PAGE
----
Every time we test a new subject line, a new survey question, a new image, a new way-cool-and-so-much-better alternative, we always use a control group. That way, when we see the results from the test group, we can immediately see whether it was better, worse, or the same as the way we usually do things.
But let’s take a step back for a minute and remember how “random” sampling and probability works. Statistics tell us that even superior quality research designs are plagued by random chance occurences. That’s why when we report numbers, we always put a confidence interval around them, say 3 or 4 points. And then on top of that, we have to remember that five per cent of the time, the number we see will be horribly different from reality. Sadly, we can never know whether the number we’ve found is a few points away from reality or 45 points away from reality.
The only way to know for sure, or at least, nearly for sure, is to re-run the test 19 times. To hit the 20 times that allow us to say “19 times out of 20.”
And yet, we only ever use one single control group before declaring our test group a winner, or loser. One control group that could be wrong by 3 points or 43 points.
So here’s my suggestion. Enough with the control group. Don’t use a control group anymore. Instead, use control groups. Yes, plural. Use two control groups. Instead of waiting a week and redoing the test again, which we all know you haven’t got the patience for, do two separate control groups. Launch the control survey twice using two completely separate and identical processes. Not a split-test or hold-back sample. Build the survey. Copy it. Launch full sample to both surveys.
Now you will have a better idea of the kind of variation to expect with your control group. Now you will have a better idea of how truly different your test group is.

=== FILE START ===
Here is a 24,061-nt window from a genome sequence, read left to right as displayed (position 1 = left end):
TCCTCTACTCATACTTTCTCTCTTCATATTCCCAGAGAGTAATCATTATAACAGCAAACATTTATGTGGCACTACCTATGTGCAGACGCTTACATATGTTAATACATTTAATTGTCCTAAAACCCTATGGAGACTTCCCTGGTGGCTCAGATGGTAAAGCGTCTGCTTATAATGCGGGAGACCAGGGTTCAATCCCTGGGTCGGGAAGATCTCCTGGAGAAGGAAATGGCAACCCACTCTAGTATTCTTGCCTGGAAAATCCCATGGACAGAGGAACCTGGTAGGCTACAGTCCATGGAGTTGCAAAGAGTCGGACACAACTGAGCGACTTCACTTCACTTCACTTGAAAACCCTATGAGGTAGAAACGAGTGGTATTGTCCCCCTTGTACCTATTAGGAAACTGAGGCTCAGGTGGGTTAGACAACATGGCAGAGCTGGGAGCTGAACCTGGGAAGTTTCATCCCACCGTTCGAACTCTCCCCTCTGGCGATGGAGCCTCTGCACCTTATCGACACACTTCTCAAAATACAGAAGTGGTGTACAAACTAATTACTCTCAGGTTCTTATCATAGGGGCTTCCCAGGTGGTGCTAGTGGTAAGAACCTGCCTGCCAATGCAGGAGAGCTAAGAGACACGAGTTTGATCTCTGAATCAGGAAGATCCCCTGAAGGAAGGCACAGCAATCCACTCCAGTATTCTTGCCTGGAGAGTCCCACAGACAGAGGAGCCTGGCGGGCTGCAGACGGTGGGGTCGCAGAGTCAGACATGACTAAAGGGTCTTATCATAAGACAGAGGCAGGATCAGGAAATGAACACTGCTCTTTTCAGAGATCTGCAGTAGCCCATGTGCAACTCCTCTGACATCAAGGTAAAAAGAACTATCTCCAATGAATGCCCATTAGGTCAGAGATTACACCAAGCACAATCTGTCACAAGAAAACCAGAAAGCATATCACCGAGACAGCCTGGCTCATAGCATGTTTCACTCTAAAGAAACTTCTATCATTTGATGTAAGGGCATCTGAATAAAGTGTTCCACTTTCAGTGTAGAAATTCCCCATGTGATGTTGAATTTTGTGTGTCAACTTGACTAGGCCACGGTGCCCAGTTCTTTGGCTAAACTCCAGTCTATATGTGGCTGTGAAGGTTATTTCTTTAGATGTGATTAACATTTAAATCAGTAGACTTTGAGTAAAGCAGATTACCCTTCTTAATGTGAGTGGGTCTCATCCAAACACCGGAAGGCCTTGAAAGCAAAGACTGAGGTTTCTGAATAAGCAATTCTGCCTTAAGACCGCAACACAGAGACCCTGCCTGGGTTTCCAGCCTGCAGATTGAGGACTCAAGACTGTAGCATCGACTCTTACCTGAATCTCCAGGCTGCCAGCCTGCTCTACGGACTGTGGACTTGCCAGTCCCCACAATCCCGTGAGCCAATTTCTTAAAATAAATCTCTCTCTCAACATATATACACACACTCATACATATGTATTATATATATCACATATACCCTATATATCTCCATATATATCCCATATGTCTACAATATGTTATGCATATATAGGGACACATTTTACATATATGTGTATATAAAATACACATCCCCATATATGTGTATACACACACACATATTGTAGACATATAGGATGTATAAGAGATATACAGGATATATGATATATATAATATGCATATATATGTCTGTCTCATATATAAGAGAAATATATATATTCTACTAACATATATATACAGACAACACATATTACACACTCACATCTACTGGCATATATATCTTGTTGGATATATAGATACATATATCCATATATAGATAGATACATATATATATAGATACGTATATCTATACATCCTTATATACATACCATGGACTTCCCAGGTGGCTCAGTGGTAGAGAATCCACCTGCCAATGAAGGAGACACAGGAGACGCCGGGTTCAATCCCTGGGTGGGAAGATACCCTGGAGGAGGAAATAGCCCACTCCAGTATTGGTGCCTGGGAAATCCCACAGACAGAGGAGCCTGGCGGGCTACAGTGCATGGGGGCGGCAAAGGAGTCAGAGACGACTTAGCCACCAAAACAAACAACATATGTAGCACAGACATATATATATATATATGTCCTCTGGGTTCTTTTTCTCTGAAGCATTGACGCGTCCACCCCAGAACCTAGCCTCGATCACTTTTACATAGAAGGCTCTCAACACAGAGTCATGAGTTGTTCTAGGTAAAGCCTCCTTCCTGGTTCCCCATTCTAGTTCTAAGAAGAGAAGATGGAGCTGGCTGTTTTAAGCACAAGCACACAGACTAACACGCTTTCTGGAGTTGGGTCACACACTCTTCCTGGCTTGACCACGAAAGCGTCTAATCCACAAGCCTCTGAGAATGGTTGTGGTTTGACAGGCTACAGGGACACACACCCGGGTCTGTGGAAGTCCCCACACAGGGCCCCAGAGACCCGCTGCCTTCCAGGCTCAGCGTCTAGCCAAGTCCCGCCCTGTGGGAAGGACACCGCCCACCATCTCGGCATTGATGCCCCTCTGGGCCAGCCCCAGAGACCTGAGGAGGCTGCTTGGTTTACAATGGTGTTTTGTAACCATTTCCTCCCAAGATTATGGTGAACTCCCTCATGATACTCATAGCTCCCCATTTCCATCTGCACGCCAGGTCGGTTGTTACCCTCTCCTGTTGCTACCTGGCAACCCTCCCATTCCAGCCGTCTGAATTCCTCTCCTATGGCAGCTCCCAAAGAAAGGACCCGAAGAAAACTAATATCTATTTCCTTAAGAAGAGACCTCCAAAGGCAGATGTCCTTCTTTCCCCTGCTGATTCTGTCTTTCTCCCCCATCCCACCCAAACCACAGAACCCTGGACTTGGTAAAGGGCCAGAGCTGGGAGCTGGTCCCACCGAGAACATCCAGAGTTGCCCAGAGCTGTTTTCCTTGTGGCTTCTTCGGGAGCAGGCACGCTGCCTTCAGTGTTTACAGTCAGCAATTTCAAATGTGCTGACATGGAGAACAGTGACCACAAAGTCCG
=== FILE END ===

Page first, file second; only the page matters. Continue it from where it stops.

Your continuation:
No, it’s not 19 repetitions by 19 different researchers in 19 different countries with 19 different surveys but it’s certainly better than assuming your control group is the exact measure of reality.
- What does plus or minus 3% 19 times out of 20 mean?
- Short answer lists inflate endorsement rates
- Precise or Casual: Which answer options work better?
- Open Ends: More than just an opinion
- Leading Questions are easy to avoid, aren’t they?
Nearly every day, I see a really cool statistic on TV or the interweeb. Everyone gets all excited about losing 312 pounds in four days, curing cancer, or eliminating measles forever. Candy is good for you! Coffee increases your memory! Drink more wine! Eat more Doritos! But if we paid ANY attention to the research methodology, you’d ignore the entire study. Here are a few of the biggest problems I see.
1) Significantly increased memory!!! Yes, when the sample size is large enough or the difference is large enough, anything is significant. So if 5 people in the control group remembered 5 things and 5 people in the test group remembered 8 things, the difference might be statistically significant. Or, if 1000 people in the control remembered 5 things and 1000 people in the test group remembered 5.2 things, the difference might be statistically signficant. Do you trust the results based on 10 people? Do you care about a difference of 0.1 points? I don’t. Get back to me when your sample sizes and effect sizes go beyond pre-test methodology sizes.
2) Cancer rates decreased by 75%!!! Yes, very nice finding. Especially when the cancer rate of the control group was 0.04% and the cancer rate of the test group was 0.01%. That is indeed a 75% decrease but will that massive decline of 0.03 points mean that you stop eating chocolate or start drinking wine? Doubt it. It’s not a meaningful difference when it comes to one single person. Get back to me when the rate decreases by 75% AND the base rate can be measured without any decimal places.
3) Chocolate makes you thin!!!! I’m sure it did. In that one, single study. That has never been replicated. Remember how we compare all our findings against a 5% chance rate? Well, that’s what you just discovered. The 5% chance where the finding occurred randomly. Run the research another 19 times and then get back to me when 19 of them say that chocolate makes you thin.
There are about 423 other cautions to watch out for, but today has been brought to you by the number three.